Asp net session timeout what is the order of precedence

ASP.NET Session Timeout and Order of Precedence

ASP.NET is a powerful programming language that allows to dynamic web applications. One important aspect of ASP.NET is session management, which allows the to maintain state information for each user session. However, may be situations where you need to control the session timeout and understand the order of precedence for different settings.

By default, ASP.NET session timeout is set to 20 minutes. This means that if a user is inactive for more than 20 minutes, their session will expire and they will need to log in . However, you can customize this timeout value based on your application's requirements.

To set the session timeout, you can use the Session.Timeout property in your ASP.NET code. For example:


Session.Timeout = 30; // Set session timeout to 30 minutes

This code snippet sets the session timeout to 30 minutes. It is important to note that this value is specified in minutes.

Order of Precedence for Session Timeout

When it comes to session timeout, there are multiple settings that can affect the actual timeout value. These settings follow a specific order of precedence, which determines the timeout value.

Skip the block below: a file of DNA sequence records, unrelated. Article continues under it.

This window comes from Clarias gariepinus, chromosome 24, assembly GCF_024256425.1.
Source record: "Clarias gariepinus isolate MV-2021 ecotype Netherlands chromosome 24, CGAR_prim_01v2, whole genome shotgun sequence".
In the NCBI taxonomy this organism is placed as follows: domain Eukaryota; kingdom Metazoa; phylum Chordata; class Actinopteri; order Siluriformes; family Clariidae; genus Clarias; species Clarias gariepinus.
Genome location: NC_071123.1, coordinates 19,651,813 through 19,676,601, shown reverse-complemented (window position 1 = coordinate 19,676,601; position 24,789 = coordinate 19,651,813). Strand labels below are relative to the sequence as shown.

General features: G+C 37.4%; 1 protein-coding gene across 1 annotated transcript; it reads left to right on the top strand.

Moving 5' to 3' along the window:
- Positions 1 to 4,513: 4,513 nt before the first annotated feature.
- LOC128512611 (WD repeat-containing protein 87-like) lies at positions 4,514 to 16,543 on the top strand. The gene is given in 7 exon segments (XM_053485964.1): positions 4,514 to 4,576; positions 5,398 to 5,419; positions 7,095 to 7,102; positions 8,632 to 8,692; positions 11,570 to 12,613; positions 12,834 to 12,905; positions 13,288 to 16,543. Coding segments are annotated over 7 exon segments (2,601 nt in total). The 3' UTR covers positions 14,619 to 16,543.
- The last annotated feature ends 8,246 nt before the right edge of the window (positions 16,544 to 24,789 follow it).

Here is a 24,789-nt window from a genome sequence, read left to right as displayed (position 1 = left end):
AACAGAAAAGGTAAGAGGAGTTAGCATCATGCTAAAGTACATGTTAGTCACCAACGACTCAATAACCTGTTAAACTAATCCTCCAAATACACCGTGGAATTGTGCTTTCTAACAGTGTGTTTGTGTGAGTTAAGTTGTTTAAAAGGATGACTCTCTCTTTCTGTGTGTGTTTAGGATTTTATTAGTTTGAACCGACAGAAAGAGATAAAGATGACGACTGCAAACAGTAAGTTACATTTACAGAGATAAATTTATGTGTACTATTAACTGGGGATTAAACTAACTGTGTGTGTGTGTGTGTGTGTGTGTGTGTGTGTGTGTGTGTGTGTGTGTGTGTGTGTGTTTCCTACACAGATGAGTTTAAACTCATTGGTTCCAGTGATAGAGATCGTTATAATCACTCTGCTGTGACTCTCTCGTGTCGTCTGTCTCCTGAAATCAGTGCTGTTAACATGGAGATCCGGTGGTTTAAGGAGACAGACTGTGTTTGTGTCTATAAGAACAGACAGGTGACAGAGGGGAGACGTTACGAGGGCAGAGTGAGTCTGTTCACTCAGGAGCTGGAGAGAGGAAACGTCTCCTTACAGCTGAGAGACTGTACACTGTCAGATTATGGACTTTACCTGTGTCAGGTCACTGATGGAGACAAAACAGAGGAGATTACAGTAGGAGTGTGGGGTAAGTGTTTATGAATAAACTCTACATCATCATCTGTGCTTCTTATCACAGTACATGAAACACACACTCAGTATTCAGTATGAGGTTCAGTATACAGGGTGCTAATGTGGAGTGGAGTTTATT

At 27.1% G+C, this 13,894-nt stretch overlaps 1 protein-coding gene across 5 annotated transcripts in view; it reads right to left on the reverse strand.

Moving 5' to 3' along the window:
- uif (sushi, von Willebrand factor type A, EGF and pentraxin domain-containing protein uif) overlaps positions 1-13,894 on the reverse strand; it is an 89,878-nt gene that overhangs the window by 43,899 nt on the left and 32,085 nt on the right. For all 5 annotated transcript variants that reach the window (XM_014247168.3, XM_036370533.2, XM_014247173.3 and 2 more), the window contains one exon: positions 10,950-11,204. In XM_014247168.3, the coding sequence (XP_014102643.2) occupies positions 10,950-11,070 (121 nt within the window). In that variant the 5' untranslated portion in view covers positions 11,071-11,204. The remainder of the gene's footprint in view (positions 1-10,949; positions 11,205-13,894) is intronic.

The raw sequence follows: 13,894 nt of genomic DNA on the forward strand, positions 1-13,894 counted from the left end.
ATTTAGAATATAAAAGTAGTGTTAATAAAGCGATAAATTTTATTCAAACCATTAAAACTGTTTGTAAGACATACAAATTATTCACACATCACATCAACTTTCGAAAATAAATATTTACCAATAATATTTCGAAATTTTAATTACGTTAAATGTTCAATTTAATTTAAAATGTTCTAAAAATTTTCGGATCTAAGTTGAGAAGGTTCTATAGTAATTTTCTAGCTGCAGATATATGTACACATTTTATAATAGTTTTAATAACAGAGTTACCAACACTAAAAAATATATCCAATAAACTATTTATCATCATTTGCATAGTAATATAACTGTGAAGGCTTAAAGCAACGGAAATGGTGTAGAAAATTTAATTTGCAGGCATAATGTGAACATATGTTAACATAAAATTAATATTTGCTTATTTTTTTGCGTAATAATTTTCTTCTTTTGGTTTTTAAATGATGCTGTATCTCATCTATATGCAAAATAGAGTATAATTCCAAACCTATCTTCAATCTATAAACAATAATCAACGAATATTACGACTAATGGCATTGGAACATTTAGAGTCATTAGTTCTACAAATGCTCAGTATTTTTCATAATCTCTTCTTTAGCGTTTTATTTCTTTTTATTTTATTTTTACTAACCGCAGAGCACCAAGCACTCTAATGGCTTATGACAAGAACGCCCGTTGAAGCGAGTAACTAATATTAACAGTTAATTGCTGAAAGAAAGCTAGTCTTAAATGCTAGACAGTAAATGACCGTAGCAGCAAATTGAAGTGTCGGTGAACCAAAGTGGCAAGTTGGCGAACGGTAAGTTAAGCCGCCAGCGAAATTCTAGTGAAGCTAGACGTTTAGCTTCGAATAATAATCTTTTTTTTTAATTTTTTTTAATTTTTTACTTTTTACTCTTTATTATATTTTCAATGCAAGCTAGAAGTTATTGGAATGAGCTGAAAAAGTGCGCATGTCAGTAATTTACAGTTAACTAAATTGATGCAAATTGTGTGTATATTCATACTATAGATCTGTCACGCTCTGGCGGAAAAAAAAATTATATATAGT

The order of precedence for session timeout settings is as follows:

  1. Machine.config
  2. Web.config
  3. .asax

The Machine.config file is a system-level configuration file that applies to all ASP.NET applications on the server. If the session timeout is specified in the Machine.config file, it will be the default value for all applications unless overridden in the Web.config or Global.asax files.

The Web.config file is an application-level configuration file that applies to a specific ASP.NET application. If the session timeout is specified in the Web.config file, it will override the value specified in the Machine.config file.

The Global.asax file is a file that contains application-level events and code. If the session timeout is set programmatically in the Global.asax file, it will override the values specified in both the Machine.config and Web.config files.

Let's consider an example to understand the order of precedence:


// Machine.config


// Web.config


// Global.asax
void Application_Start( sender, EventArgs e)
{
    Session.Timeout = 40;
}

In this example, the session timeout value will be 40 minutes. Even though the Machine.config and Web.config files timeout values of 20 and 30 minutes respectively, the value set in the Global.asax file takes precedence.

It is important to note that the session timeout value specified in the Global.asax file will only be applied if the session is actually used in the application. If the session is not used, the timeout value specified in the Web.config file will be used.

Understanding the order of precedence for session timeout settings is crucial for managing session timeouts effectively in your ASP.NET applications. By customizing the timeout value based on your application's requirements, you can provide a better user experience and ensure the security of your application.

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